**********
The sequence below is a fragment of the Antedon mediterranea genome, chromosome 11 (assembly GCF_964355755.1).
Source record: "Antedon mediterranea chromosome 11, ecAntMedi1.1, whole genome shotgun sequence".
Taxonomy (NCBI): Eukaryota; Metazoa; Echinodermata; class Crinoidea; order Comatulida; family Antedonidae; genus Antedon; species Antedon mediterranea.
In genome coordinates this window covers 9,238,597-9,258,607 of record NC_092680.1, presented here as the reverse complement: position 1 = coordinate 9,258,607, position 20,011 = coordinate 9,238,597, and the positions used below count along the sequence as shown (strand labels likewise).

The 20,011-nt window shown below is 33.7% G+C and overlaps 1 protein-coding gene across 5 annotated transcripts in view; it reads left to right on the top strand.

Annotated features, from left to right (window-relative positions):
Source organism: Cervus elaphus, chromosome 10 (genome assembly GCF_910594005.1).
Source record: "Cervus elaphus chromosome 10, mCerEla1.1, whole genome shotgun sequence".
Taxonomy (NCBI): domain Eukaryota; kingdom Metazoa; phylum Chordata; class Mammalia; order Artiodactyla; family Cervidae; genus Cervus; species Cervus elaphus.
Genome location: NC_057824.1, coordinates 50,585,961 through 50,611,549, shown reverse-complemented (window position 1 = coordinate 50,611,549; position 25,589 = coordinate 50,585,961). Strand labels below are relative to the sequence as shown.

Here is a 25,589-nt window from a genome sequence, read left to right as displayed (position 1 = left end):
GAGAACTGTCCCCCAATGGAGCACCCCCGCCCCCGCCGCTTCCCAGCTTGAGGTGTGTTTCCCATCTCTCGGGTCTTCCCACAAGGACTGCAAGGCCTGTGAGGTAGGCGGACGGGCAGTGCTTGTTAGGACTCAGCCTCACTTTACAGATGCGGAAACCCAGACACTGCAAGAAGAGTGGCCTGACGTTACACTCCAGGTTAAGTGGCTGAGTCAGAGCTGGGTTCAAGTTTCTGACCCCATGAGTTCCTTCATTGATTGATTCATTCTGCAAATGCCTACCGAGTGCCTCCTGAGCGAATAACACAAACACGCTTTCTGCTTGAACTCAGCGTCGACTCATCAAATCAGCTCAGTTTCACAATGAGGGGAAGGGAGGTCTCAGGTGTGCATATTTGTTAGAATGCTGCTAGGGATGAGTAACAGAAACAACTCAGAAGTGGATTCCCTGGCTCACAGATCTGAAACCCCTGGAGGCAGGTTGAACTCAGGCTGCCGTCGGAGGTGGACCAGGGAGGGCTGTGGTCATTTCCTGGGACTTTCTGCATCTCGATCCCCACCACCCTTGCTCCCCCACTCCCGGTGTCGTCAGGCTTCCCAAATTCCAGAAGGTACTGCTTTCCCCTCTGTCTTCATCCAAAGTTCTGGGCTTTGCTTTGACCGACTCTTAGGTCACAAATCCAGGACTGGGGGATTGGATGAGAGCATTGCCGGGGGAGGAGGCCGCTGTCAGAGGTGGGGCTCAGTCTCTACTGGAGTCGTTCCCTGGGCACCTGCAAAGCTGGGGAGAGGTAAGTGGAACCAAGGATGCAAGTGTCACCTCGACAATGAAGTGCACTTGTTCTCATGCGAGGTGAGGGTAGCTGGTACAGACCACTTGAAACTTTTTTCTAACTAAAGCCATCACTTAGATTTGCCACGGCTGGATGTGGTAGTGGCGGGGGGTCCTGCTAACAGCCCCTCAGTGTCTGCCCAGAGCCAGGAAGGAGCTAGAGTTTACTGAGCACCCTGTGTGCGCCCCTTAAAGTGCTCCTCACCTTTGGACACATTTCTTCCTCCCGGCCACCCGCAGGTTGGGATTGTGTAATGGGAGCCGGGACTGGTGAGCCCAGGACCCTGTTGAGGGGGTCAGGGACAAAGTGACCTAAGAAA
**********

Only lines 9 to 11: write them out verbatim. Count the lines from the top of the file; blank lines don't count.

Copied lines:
Taxonomy (NCBI): domain Eukaryota; kingdom Metazoa; phylum Chordata; class Mammalia; order Artiodactyla; family Cervidae; genus Cervus; species Cervus elaphus.
Genome location: NC_057824.1, coordinates 50,585,961 through 50,611,549, shown reverse-complemented (window position 1 = coordinate 50,611,549; position 25,589 = coordinate 50,585,961). Strand labels below are relative to the sequence as shown.

Here is a 25,589-nt window from a genome sequence, read left to right as displayed (position 1 = left end):